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world of

a magazine of art, design & collecting history

Antiques & Art MUSEUMS ACROSS THE CONTINENTS: WHERE TO GO AND WHAT YOU CAN EXPECT TO SEE

NEW COLLECTING DIRECTIONS: CONTEMPORARY CHINESE ART A GROWING TREND CONTEMPORARY TIBETAN ART, ONCE NEGLECTED NOW A NEW FRONTIER

EXCEPTIONAL TITLES: ANDREW LAMBRITH REVIEWS THE LOVE LETTERS OF JOHN NASH AN EXTENSIVE AND DIVERSE RANGE OF RECENT RELEASES FOR THE COLLECTOR REVIEWED

ASCRIBING VALUE: WHEN A HUMBLE CHAIR BECOMES A CABINET MAKER’S MASTERPIECE FEBRUARY 2008 - AUGUST 2008 ISSUE 74 AUSTRALIA $16.95 NZ $20.95 SINGAPORE $20.00 UK £7.00 US $13.00 €10.50

NORTHERN ITALIAN ART OF THE 16TH AND 17TH CENTURY RE-EVALUATED


CONTENTS ACQUISITIONS 155 156 158 160 162 164 166 167 168

170

Kitaoji Rosanjin, Hiramuko (flat dish), 1950 Hamilton Art Gallery Australian silver, 19th century-early 20th century National Gallery of Australia Meissen Porcelain Factory National Gallery of Victoria John Spooner: political cartoons and caricatures Mornington Peninsula Regional Gallery Sparkes cup, c. 1800-1801 National Museum of Australia Hanson cup and salver, c. 1862 Art Gallery of South Australia Donald Friend, A Brisbane bedroom, 1944 Queensland Art Gallery Françoise Pompon, Polar bear, 1933 National Gallery of Victoria S T Gill, Views of Burra Burra, 1847-1850 Art Gallery of South Australia

AROUND THE AUCTIONS Auction highlights from the major houses

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HERITAGE 24 70

96

110 132 136

PROFILES 50 74

36 46

54 60

65 78 88

Turner to Monet: the triumph of landscape painting Lucina Ward, Christine Dixon, Niki van den Heuvel The landscapes of Claude Lorrain Anne T Woollett Masterpieces from the Louvre: The collection of Louis la Caze Steven Duffy Secret Faces: unseen portrait miniatures Emma Rutherford The Duchess of Curiosities: the life of Margaret, Duchess of Portland (1715-1785) Lisa Gee Andy and Oz: parallel visions Deborah Hart Coming of Age: American art 1850s-1950s Ian Dejardin New light on three paintings in the Ballarat Fine Art Gallery Gordon Morrison

Sydney’s mayoral insignia Margaret Betteridge China at the court of the Emperors: from Han tradition to Tang elegance Sabrina Rastelli The Bowes Museum, Barnard Castle: a French museum in the English countryside Howard Coutts Australian people, politics and pop! Martin Terry Assembling a museum collection Louis Le Vaillant Queensland’s visual art heritage Glenn R Cooke

200 INDEX OF ADVERTISERS

ART 10

EDITORIAL

106

114

Maurizio Canesso and Galerie Canesso Roberta Bartoli Alison Watt: associate artist at the National Gallery E M Bray Rossi and Rossi – leading the field in contemporary Tibetan art Elspeth Moncrieff Olyvia Kwok: London’s latest contemporary Chinese dealer Stephen George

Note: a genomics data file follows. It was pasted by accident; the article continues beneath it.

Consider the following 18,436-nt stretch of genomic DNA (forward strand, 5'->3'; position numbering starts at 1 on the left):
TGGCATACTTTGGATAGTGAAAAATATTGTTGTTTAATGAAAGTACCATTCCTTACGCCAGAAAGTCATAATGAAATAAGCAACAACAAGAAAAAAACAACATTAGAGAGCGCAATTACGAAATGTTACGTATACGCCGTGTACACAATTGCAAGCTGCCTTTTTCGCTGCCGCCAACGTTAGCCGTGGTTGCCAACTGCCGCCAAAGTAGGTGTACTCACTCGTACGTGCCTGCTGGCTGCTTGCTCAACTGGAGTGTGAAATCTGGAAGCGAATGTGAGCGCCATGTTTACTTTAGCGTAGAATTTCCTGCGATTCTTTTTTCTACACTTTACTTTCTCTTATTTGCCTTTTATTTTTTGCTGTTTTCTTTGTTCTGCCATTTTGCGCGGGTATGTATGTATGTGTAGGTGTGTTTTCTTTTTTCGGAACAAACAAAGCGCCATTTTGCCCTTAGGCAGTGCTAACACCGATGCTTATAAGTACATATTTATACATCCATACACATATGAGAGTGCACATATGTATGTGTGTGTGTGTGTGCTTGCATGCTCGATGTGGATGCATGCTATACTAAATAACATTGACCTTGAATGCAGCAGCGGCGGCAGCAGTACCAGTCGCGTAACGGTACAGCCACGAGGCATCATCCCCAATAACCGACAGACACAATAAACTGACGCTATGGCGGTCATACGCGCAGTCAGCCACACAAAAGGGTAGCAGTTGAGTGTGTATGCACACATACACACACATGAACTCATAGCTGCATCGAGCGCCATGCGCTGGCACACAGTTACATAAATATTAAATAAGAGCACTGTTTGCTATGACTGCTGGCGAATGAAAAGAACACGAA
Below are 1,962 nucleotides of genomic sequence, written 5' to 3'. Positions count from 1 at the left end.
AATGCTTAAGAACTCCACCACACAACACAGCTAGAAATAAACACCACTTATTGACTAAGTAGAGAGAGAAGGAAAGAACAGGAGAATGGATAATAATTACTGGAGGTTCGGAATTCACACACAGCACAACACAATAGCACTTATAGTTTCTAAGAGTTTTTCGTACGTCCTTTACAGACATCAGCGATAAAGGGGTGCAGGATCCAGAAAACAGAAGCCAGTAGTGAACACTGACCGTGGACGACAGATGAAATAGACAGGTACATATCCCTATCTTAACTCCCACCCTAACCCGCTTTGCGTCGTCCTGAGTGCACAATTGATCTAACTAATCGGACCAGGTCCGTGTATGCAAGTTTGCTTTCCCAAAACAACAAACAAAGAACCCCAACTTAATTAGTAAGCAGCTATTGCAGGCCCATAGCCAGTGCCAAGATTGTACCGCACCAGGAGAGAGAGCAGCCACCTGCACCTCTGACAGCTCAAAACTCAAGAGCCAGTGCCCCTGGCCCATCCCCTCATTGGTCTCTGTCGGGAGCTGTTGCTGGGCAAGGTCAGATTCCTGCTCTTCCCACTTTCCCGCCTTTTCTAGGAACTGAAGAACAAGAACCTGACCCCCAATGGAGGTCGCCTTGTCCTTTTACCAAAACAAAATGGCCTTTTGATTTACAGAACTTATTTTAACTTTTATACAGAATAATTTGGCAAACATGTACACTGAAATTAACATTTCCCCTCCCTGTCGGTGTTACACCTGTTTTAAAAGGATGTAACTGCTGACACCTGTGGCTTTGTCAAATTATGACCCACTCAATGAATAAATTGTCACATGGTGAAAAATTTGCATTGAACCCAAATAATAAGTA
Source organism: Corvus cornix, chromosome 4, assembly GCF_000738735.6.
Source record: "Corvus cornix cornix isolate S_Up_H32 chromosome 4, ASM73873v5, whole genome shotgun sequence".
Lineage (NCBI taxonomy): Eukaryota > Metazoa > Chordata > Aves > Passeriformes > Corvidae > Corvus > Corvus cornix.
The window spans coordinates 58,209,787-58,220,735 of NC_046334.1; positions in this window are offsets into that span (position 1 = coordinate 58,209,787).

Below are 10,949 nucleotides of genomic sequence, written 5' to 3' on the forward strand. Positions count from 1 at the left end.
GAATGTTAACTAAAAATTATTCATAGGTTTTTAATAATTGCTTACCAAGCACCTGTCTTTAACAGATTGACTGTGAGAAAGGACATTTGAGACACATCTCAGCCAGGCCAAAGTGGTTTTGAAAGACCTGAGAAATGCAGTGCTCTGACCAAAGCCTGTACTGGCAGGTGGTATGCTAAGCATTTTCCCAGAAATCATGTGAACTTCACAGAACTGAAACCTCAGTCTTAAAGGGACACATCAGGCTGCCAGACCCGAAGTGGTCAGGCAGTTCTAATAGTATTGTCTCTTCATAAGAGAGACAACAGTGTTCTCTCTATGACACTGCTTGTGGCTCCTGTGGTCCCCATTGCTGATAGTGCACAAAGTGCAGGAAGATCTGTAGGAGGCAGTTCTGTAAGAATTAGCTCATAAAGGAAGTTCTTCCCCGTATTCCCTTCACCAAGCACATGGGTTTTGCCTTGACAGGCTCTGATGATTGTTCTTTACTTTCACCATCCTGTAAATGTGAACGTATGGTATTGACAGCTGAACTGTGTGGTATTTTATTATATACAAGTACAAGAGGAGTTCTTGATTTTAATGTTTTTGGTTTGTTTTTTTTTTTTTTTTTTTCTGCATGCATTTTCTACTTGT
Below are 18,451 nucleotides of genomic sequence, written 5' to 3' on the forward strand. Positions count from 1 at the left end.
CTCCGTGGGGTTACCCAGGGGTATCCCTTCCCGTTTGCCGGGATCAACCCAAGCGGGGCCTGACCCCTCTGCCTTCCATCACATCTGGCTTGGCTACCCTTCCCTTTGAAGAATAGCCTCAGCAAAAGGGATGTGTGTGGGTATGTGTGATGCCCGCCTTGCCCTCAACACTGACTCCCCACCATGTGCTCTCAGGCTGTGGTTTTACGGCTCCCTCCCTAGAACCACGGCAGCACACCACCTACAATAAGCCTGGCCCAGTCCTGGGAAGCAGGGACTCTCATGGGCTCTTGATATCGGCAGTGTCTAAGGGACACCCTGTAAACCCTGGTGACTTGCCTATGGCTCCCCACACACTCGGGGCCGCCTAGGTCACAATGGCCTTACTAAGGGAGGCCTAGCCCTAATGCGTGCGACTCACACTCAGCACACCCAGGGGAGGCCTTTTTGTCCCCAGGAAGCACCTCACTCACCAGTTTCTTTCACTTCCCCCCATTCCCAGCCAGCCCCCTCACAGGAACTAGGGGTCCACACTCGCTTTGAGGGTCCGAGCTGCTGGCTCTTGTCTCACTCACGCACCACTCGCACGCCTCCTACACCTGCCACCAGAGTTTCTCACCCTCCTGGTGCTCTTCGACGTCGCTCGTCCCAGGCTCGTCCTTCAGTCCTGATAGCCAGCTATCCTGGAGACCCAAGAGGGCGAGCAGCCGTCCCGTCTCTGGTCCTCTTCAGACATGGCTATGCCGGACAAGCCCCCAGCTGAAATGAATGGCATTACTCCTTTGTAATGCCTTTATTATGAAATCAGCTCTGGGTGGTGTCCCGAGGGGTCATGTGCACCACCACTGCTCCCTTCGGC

LIBRIS 143 144

Andrew Lambirth reviews World War I love letters between John Nash on the front and his sweetheart in England Helen Proudfoot reviews a wide selection of recent releases including a range of titles on artists’ depictions of and contributions to Australian life from first settlement through to contemporary works

NUMISMATICS 102

The Sydney Bank and Thomas Horton James Peter Symes

PHOTOGRAPHY 119

191

ART NEWS

18

A selection of international events to diarise plus a look at the summer season of arts in London

82

Performing the past: photoworks by Pushpamala N. Anne O’Hehir Vues de Java: Walter Woodbury in Java Gael Newton

CONTRIBUTORS

DECORATIVE ARTS AND DESIGN 22 30 40

92

Researching Windsor chairs Michael Harding-Hall The Art of Drinking Philippa Glanville Stylistic influences of coins on jewellery from the Eastern Mediterranean to Bactria Monica M Jackson Thomas Hope (1769-1831): Regency designer Frances Collard

2 WORLD OF ANTIQUES & ART

COVER Pushpamala N. and Clare Arni, Yogini (after Deccani (Bijapur school) miniature painting, circa 16th century), 2001 from the series The native types: a series of photographs illustrating the scenery and the mode of life of the women of South India, 2000-2004, Type C colour photograph, 55.8 x 44 cm. National Gallery of Australia, Canberra


decorative arts and design

The Percival Compton Chairs: a remarkable set of provenanced English Windsor chairs Although a humble relation of the more elaborately designed and crafted pieces made by the great eighteenth-century English cabinet makers, the Windsor chair is important for its unique expression of craftsmanship and comfort. There are very few surviving documented examples so finding examples with a specific provenance is of especial interest. MICHAEL HARDING-HILL 1

1 Detail of under seat showing inscribed brass plaque and trade label for John Pitt 2 Comb back Windsor chair (English) attributed to John Pitt of Slough (died 1759), cherry wood with elm seat, present whereabouts unknown

2

IN 1998, a Windsor chair came up for

‘Wheelwright and Windsor Chair

Wycombe Museum at High Wycombe,

auction at Christie’s salerooms in

maker... at SLO... DSO.’ These letters

Buckinghamshire. This lacquered black

London. A brass plate screwed under

form part of the words Slough &

chair has an armorial of the Somerset

the seat stated, This chair went with

Windsor and were of more importance

city of Bath painted on the splat.

Cap. Cook around the world.

to students of Windsor chairs than the

Unfortunately, it has not been possible

connection with Captain Cook.

to substantiate this claim. Maybe the